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N.S. Gill

Does Biden Envision Obama as A Second Hercules?

By October 20, 2008

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Bust of Emperor Commodus as Hercules, from Musei Capitolini, Rome, Italy.
Photo Courtesy of Wikipedia.
About.com's Guide to Greece, deTraci Regula, alerted me to the fact that Joe Biden, U.S. Democratic Vice Presidential candidate, referred to Obama as cleaning out the Augean Stables if and when he enters the Oval Office.
See So, Just Where Are the "Augean Stables"?.

Had I heard Biden's use of the term, it would probably have passed me by because the "Augean Stables" are a staple of my vocabulary, but deTraci is right that we should give credit when politicians show a familiarity with the Classics.

While it was a pretty amazing feat to clean the Augean Stables -- by diverting a body of water -- a greedy Hercules tried to exact double reward/payment for it. Neither of his bosses would pay. King Augeas of Elis refused to surrender one tenth of his cattle after learning that Hercules had been hired by someone else to do the task, and Erystheus said that a task undertaken for pay couldn't count as a (community service) labor. (See the reason for which Hercules undertook the labors in Hercules Labors - Madness and Atonement). In effect, it was a dirty job and a double or triple cross when Hercules exacted his revenge. However, when people talk about the Augean Stables, they usually mean only the incredible feat of cleansing and nothing else.
See: Apollodorus on the 5th Labor.

More interesting to me is the comment by deTraci on the influence of stepfathers:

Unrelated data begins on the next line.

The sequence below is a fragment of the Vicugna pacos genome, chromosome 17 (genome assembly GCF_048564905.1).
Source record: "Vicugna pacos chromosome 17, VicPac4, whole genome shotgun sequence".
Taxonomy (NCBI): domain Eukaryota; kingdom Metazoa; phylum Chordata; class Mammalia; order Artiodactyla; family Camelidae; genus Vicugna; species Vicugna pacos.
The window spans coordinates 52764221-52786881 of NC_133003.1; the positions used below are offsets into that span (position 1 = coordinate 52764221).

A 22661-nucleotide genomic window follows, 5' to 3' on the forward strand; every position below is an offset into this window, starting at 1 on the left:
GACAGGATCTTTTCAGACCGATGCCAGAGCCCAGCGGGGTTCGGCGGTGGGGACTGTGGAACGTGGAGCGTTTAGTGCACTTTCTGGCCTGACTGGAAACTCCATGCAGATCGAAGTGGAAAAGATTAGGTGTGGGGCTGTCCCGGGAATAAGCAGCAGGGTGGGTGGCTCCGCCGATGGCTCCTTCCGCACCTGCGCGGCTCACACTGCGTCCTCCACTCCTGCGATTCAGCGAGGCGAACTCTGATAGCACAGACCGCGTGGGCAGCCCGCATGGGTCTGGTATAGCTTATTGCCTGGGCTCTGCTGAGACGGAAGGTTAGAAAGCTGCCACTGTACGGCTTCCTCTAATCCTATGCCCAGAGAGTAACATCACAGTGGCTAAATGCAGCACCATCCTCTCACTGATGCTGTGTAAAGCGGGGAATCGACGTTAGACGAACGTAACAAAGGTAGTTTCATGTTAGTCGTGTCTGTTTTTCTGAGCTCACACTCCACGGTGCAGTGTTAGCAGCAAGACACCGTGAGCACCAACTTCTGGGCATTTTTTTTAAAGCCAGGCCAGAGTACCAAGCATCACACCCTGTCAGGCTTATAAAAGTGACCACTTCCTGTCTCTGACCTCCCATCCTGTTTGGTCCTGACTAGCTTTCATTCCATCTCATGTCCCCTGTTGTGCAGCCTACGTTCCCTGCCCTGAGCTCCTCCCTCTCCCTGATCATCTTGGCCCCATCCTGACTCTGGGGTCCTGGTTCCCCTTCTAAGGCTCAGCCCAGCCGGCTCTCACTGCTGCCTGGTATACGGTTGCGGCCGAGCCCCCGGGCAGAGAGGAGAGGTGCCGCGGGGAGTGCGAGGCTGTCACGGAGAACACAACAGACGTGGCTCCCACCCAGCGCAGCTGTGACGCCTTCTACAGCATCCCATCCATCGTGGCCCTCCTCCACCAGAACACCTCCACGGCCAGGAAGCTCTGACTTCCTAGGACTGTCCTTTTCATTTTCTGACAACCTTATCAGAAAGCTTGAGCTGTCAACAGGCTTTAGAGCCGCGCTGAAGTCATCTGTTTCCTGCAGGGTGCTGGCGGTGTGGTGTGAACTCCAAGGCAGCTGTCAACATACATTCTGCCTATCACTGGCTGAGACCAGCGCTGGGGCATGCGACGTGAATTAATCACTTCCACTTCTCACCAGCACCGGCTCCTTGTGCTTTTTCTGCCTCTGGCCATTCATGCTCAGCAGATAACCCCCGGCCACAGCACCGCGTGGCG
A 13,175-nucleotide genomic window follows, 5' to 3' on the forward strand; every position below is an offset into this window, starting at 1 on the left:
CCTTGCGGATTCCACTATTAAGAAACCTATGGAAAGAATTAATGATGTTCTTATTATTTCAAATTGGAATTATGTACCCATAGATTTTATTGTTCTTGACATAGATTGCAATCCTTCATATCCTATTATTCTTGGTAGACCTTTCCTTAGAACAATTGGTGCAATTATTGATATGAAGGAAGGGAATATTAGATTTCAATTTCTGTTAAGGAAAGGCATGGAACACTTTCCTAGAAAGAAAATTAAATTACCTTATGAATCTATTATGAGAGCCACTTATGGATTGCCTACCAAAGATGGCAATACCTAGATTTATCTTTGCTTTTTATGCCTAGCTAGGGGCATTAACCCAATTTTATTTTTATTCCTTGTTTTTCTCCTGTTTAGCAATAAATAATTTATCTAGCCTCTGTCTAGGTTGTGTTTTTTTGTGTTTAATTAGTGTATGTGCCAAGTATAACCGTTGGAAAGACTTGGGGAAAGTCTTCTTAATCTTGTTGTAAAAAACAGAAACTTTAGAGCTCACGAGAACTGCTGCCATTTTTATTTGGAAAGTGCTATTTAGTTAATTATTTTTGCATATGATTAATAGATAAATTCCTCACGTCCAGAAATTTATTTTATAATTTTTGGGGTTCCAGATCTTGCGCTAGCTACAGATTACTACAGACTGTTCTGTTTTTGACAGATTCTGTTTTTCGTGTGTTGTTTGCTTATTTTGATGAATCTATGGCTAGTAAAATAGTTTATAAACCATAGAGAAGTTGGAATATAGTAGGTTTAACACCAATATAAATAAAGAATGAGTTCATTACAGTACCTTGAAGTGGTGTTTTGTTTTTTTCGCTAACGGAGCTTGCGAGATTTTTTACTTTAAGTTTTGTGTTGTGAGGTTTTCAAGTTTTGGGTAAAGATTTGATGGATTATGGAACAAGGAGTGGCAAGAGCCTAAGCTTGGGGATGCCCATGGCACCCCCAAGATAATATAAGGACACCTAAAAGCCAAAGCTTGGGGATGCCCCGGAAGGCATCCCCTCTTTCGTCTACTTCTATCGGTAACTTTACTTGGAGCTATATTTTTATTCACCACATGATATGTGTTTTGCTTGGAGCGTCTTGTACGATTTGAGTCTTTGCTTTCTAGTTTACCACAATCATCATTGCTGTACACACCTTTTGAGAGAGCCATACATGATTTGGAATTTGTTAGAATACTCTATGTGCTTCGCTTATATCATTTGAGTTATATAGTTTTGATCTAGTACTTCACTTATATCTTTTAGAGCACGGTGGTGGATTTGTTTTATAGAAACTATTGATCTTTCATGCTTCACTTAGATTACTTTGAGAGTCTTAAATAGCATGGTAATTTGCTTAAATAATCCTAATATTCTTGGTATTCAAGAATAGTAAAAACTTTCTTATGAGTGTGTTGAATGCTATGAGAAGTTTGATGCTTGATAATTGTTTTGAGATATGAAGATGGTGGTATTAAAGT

It was expected to be an unpleasant task for the hero, but since he'd grown up with not one but two stepfathers renowned for wisdom - including one of my faves, King Radamanthes of Crete - Hercules simply rerouted two rivers to do the job.
I've studied Hercules for many years, researching this point and that, forgetting more than I remember. One point I had forgotten or, possibly, never noticed, is that Rhadymanthys married Hercules' mother Alcmena. I checked in Timothy Gantz' Early Greek Myths. There appear to be two main versions of this story.
  • In the Afterlife:
    In one, Alcmena marries Rhadymanthus after death in the Isles of the Blessed (Antoninus Liberalis 33). Alternately, Hercules gives his mother to Rhadymanthus in marriage in the Elysian Plains (Palatine Anthology 3.13).
  • In Life:
    In the second version, Alcmena marries while still alive, but after the death of her first husband, Amphitryon, Hercules' human father (or stepfather). Alcmena and Rhadymanthus live in Boeotia (Apollodorus 2.4.11, Plutarch Lys. 28.5). Amphitryon died in a battle between the Thebans and the Minyans in which Hercules, an adult, also fought.

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